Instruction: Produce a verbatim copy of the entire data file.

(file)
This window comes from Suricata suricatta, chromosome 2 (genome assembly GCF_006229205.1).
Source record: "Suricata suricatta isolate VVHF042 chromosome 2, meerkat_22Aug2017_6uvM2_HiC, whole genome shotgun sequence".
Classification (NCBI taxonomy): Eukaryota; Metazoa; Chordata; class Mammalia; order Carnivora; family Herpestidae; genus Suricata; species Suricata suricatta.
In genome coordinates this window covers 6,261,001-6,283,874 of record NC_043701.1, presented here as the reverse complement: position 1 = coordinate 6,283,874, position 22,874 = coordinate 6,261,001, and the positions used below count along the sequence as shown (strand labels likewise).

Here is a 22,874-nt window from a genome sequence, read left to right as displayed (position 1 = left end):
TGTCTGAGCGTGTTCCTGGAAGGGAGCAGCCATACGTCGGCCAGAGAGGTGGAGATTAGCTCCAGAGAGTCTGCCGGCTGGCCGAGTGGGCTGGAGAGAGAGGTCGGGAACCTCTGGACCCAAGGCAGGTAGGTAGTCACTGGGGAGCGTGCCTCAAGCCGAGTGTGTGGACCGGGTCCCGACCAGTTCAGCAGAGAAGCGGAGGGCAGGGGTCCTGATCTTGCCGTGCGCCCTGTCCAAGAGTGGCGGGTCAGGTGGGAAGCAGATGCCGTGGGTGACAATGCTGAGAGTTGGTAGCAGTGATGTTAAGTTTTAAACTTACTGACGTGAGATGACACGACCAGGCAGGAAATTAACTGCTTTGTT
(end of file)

This window comes from Suricata suricatta, chromosome 2 (genome assembly GCF_006229205.1).
Source record: "Suricata suricatta isolate VVHF042 chromosome 2, meerkat_22Aug2017_6uvM2_HiC, whole genome shotgun sequence".
Classification (NCBI taxonomy): Eukaryota; Metazoa; Chordata; class Mammalia; order Carnivora; family Herpestidae; genus Suricata; species Suricata suricatta.
In genome coordinates this window covers 6,261,001-6,283,874 of record NC_043701.1, presented here as the reverse complement: position 1 = coordinate 6,283,874, position 22,874 = coordinate 6,261,001, and the positions used below count along the sequence as shown (strand labels likewise).

Here is a 22,874-nt window from a genome sequence, read left to right as displayed (position 1 = left end):
TGTCTGAGCGTGTTCCTGGAAGGGAGCAGCCATACGTCGGCCAGAGAGGTGGAGATTAGCTCCAGAGAGTCTGCCGGCTGGCCGAGTGGGCTGGAGAGAGAGGTCGGGAACCTCTGGACCCAAGGCAGGTAGGTAGTCACTGGGGAGCGTGCCTCAAGCCGAGTGTGTGGACCGGGTCCCGACCAGTTCAGCAGAGAAGCGGAGGGCAGGGGTCCTGATCTTGCCGTGCGCCCTGTCCAAGAGTGGCGGGTCAGGTGGGAAGCAGATGCCGTGGGTGACAATGCTGAGAGTTGGTAGCAGTGATGTTAAGTTTTAAACTTACTGACGTGAGATGACACGACCAGGCAGGAAATTAACTGCTTTGTT